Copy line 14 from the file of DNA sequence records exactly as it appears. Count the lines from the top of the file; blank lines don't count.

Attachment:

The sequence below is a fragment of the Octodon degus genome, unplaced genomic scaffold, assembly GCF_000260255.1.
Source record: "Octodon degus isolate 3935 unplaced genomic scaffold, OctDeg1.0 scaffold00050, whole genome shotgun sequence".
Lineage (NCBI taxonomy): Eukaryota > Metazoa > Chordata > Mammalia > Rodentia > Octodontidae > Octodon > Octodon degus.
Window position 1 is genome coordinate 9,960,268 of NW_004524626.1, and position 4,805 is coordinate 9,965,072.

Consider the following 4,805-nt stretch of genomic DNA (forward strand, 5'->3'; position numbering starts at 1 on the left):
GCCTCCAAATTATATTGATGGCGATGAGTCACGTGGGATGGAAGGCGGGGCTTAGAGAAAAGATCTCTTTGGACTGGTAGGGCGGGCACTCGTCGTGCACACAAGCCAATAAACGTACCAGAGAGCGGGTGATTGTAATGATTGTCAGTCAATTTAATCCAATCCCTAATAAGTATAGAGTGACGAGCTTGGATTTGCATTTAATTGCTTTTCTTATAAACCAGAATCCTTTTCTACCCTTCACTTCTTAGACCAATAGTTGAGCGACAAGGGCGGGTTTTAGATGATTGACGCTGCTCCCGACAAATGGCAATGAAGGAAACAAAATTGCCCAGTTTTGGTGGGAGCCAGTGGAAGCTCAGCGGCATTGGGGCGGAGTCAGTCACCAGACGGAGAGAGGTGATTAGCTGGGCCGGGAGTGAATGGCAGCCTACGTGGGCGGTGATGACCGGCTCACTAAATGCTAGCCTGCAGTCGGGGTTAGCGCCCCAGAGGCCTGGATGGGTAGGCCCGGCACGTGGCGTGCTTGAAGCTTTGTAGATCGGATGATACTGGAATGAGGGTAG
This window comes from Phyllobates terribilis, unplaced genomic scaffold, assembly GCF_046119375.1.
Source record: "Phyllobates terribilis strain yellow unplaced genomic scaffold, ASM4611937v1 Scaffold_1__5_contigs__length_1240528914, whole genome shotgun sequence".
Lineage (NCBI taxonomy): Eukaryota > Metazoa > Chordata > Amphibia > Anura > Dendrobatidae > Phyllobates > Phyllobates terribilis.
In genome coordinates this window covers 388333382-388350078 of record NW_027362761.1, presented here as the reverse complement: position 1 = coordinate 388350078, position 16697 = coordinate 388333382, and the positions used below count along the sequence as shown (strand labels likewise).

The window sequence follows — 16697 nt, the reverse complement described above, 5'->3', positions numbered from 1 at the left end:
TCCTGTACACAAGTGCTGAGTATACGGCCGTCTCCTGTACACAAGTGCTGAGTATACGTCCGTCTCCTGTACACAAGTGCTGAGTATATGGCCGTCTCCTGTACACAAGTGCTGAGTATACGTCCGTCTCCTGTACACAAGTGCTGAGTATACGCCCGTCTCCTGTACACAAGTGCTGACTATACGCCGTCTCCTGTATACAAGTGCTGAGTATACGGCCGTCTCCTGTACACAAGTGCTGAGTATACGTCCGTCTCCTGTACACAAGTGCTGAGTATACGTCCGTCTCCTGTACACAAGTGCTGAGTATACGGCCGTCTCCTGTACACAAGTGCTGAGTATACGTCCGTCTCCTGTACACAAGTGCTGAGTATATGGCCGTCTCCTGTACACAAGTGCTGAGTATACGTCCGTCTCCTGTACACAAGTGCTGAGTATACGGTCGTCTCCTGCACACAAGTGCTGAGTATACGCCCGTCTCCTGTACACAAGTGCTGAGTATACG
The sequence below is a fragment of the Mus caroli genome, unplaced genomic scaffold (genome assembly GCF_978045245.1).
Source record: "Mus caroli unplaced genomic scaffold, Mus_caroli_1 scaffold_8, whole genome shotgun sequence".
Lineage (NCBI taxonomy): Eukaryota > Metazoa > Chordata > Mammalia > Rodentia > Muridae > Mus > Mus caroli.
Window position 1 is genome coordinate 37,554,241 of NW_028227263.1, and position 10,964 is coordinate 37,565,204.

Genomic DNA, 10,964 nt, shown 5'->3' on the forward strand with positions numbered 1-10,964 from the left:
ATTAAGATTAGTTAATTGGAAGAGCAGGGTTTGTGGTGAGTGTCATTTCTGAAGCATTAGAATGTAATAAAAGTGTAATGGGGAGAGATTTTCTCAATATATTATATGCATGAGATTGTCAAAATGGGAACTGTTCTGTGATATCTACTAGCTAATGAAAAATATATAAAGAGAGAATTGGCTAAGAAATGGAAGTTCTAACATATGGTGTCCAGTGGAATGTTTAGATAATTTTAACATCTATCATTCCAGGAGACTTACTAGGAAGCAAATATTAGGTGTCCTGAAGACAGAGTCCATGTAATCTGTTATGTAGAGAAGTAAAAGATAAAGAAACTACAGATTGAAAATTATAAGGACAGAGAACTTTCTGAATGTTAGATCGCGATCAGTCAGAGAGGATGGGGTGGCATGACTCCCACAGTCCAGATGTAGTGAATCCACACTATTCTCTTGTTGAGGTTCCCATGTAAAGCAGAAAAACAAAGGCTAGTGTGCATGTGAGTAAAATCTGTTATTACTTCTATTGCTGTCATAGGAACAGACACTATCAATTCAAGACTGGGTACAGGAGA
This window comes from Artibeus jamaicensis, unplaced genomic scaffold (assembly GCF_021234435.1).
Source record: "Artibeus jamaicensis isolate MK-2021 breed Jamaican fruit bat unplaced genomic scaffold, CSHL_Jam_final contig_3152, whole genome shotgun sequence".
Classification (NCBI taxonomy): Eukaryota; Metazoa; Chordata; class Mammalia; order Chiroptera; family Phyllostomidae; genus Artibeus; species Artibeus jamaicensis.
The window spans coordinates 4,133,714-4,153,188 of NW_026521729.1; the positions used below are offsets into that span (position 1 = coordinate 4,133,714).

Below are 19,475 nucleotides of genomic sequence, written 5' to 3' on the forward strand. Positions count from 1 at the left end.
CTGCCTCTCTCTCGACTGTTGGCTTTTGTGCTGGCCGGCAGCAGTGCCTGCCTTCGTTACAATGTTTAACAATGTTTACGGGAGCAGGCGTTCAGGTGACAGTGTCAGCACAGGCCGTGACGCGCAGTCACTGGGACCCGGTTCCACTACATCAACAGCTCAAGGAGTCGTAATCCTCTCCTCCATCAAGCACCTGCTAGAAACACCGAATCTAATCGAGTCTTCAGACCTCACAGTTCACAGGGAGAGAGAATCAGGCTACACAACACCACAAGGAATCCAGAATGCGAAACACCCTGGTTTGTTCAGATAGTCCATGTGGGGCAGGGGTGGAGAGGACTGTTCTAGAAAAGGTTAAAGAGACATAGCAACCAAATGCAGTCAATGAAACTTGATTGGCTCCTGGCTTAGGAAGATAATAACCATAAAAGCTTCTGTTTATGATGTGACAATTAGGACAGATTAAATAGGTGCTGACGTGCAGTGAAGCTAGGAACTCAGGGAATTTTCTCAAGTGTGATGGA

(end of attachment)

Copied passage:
Source record: "Mus caroli unplaced genomic scaffold, Mus_caroli_1 scaffold_8, whole genome shotgun sequence".